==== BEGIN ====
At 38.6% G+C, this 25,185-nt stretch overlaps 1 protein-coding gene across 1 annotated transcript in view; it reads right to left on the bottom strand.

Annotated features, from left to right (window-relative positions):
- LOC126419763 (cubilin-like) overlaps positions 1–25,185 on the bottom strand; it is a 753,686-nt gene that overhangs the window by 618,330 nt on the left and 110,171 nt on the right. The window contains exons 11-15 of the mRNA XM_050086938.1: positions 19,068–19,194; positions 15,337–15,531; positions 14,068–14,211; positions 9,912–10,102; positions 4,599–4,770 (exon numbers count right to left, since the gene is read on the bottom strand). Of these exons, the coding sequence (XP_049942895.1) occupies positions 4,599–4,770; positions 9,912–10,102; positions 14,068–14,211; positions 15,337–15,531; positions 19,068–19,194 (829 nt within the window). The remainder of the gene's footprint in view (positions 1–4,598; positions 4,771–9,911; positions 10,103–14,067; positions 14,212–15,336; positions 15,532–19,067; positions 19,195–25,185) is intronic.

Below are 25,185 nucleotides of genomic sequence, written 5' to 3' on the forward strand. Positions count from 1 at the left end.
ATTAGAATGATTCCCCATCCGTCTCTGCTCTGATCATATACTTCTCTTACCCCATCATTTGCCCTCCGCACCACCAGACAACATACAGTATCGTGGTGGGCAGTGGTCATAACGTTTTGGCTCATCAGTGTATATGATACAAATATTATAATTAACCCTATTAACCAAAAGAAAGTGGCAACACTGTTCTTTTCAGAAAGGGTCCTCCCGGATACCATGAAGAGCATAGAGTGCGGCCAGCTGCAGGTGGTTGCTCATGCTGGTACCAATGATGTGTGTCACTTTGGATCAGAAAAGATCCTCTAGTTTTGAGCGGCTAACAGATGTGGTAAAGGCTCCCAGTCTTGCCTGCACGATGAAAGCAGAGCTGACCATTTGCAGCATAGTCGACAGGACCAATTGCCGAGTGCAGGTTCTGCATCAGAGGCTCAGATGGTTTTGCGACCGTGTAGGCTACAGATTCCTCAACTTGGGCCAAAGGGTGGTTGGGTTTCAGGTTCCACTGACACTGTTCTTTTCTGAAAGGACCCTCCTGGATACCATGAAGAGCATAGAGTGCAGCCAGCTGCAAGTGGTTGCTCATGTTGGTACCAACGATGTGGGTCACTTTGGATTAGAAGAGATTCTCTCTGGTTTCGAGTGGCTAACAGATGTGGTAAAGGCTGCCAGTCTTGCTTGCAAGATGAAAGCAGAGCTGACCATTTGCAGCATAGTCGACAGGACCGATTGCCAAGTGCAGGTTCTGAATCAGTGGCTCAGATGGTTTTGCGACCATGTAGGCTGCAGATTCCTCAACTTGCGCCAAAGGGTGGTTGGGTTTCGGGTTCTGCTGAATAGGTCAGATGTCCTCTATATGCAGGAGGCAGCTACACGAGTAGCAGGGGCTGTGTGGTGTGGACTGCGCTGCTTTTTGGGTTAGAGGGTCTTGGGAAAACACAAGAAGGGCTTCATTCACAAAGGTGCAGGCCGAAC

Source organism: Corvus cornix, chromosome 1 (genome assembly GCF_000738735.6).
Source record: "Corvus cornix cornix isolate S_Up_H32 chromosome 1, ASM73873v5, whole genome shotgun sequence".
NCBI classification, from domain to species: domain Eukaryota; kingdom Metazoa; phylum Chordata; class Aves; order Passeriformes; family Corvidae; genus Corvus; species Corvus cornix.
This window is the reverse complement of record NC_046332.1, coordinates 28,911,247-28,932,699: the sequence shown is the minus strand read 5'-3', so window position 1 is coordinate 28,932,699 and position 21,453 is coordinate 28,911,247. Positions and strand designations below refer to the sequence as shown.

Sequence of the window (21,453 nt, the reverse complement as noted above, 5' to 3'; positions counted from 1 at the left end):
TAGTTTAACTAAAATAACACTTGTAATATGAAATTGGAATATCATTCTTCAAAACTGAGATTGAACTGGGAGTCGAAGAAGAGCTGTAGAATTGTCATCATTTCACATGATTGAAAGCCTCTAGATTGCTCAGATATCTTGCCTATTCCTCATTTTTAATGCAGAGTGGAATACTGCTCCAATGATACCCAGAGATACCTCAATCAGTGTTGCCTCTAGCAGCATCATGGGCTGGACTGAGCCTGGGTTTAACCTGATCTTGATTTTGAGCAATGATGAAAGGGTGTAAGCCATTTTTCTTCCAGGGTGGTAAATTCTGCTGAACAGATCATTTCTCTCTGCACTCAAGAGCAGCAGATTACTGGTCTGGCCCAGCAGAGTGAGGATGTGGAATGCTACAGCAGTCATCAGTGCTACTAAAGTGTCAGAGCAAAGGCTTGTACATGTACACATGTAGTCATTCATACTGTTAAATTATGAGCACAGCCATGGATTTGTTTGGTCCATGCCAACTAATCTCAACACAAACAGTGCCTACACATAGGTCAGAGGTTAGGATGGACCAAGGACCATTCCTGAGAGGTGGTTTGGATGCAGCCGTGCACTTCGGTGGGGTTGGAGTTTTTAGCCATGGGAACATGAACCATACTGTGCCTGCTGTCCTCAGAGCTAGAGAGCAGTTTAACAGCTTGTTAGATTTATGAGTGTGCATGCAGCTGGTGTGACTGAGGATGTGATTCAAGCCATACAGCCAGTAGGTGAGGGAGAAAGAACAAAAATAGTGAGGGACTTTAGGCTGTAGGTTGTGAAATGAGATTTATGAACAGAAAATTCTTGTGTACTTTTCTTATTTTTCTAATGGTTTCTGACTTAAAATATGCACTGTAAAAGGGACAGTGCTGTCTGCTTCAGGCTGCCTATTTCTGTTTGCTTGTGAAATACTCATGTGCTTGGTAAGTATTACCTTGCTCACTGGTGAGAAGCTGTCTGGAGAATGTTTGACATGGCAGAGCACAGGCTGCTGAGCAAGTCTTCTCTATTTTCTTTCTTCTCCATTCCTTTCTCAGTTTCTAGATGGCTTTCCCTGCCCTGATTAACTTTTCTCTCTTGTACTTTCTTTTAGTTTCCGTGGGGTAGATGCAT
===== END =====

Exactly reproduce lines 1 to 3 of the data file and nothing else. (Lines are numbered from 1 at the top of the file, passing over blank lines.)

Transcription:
At 38.6% G+C, this 25,185-nt stretch overlaps 1 protein-coding gene across 1 annotated transcript in view; it reads right to left on the bottom strand.

Annotated features, from left to right (window-relative positions):
- LOC126419763 (cubilin-like) overlaps positions 1–25,185 on the bottom strand; it is a 753,686-nt gene that overhangs the window by 618,330 nt on the left and 110,171 nt on the right. The window contains exons 11-15 of the mRNA XM_050086938.1: positions 19,068–19,194; positions 15,337–15,531; positions 14,068–14,211; positions 9,912–10,102; positions 4,599–4,770 (exon numbers count right to left, since the gene is read on the bottom strand). Of these exons, the coding sequence (XP_049942895.1) occupies positions 4,599–4,770; positions 9,912–10,102; positions 14,068–14,211; positions 15,337–15,531; positions 19,068–19,194 (829 nt within the window). The remainder of the gene's footprint in view (positions 1–4,598; positions 4,771–9,911; positions 10,103–14,067; positions 14,212–15,336; positions 15,532–19,067; positions 19,195–25,185) is intronic.